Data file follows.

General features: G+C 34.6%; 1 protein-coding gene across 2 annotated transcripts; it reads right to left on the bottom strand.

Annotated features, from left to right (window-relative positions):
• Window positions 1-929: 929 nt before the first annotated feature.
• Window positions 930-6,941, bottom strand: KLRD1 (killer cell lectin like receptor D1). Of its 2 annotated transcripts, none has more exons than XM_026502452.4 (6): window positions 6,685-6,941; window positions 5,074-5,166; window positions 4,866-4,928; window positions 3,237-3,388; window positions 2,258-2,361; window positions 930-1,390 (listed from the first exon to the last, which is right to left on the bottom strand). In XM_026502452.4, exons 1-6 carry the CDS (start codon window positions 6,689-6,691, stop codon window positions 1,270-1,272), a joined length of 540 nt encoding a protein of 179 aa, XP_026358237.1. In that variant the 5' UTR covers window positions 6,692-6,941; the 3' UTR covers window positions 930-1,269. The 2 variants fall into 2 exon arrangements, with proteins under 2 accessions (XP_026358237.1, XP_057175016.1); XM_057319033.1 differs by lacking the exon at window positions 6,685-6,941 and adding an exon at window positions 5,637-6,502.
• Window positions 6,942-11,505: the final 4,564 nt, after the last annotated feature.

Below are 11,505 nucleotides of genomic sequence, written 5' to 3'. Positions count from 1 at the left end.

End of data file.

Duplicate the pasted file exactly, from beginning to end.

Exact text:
General features: G+C 34.6%; 1 protein-coding gene across 2 annotated transcripts; it reads right to left on the bottom strand.

Annotated features, from left to right (window-relative positions):
• Window positions 1-929: 929 nt before the first annotated feature.
• Window positions 930-6,941, bottom strand: KLRD1 (killer cell lectin like receptor D1). Of its 2 annotated transcripts, none has more exons than XM_026502452.4 (6): window positions 6,685-6,941; window positions 5,074-5,166; window positions 4,866-4,928; window positions 3,237-3,388; window positions 2,258-2,361; window positions 930-1,390 (listed from the first exon to the last, which is right to left on the bottom strand). In XM_026502452.4, exons 1-6 carry the CDS (start codon window positions 6,689-6,691, stop codon window positions 1,270-1,272), a joined length of 540 nt encoding a protein of 179 aa, XP_026358237.1. In that variant the 5' UTR covers window positions 6,692-6,941; the 3' UTR covers window positions 930-1,269. The 2 variants fall into 2 exon arrangements, with proteins under 2 accessions (XP_026358237.1, XP_057175016.1); XM_057319033.1 differs by lacking the exon at window positions 6,685-6,941 and adding an exon at window positions 5,637-6,502.
• Window positions 6,942-11,505: the final 4,564 nt, after the last annotated feature.

Below are 11,505 nucleotides of genomic sequence, written 5' to 3'. Positions count from 1 at the left end.